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The Phenomenon of Home Ownership in Canada

25 September 2012

How many times have you heard, “Owning a home is the greatest asset you’ll ever have”? Or, “Until you own a home, you should be saving every cent you have for a down payment”? Or something along those lines? And while owning a home is definitely the biggest asset most people will ever have, and it is something to definitely strive for, have we allowed this rhetoric to take over? Has owning a home become the most important thing to us? And if so, is that a bad thing?

First, let’s look at how important owning a home has become in Canada.

We currently sit at around 70 per cent home ownership in our country, meaning that a very small minority are actually still renting. That’s a high number – higher than what’s being seen in the States right now, where 65.4 per cent of their population call themselves homeowners. And it’s drastically low compared to other parts of the world. In Europe only 30 per cent of people own a home; and in parts of South America it’s very common for people to wait until they have 70 – 80 per cent saved for their down payment before they buy a home.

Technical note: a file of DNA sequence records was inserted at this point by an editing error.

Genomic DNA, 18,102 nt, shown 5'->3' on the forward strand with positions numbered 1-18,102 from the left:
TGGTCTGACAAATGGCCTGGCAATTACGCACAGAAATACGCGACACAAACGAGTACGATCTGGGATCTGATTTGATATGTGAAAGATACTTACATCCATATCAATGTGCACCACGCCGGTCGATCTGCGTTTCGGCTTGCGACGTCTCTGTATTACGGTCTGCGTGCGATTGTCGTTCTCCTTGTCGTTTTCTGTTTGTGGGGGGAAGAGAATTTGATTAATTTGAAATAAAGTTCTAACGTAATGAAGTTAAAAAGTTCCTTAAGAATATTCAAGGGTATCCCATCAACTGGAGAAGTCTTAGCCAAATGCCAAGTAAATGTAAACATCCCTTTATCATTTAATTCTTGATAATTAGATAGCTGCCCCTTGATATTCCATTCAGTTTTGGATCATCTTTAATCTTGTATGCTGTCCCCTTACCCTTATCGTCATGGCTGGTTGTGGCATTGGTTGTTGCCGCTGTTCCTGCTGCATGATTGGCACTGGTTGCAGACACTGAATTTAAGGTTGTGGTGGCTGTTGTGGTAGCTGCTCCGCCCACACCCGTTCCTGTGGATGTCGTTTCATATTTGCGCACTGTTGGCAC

So why the difference in Canada? And while our housing market may be cooling, it’s clear that there’s not going to be any real slowdown any time soon. So again, why?

Researcher Michael Haan says that it’s due to a way of thinking, based on a forced way of life, that has been passed down through the generations. He points to European history, where once there was an aristocracy that disallowed citizens to own land, or homes. North America though, promised “free land.” And so, many have simply been born thinking that they have a right to own. Or at least made it the most important thing we should try to attain.

“What do you do with free land?” asks Haan. “You build a house on it. So that mentality has prevailed over time.”

Housing prices are still much higher in Europe than they are in North America. So while our land’s not exactly free, it is quite a bit cheaper than you’ll find across the pond. And, given that our disposable income is also quite a bit higher, those overseas simply don’t have the money to spend on homes. To go along with that, they also don’t have the pressure on them to buy.

“The average individual probably finds housing to be out of reach,” says Haan when referrign to European citizens. “Therefore the stigma of not being able to own a home is much lower because it seems everyone within a certain social class is unable to afford a home.”

But, one can’t make that argument without also pointing to the fact that our housing market, while busy, is also one of the strongest in the world. So obviously we’re doing something right, too. But are we making home ownership too much of a priority? And has it become a little more of a phenomenon than it should be? Let us know what you think by commenting in the section below or Liking us on Facebook and joining the conversation!

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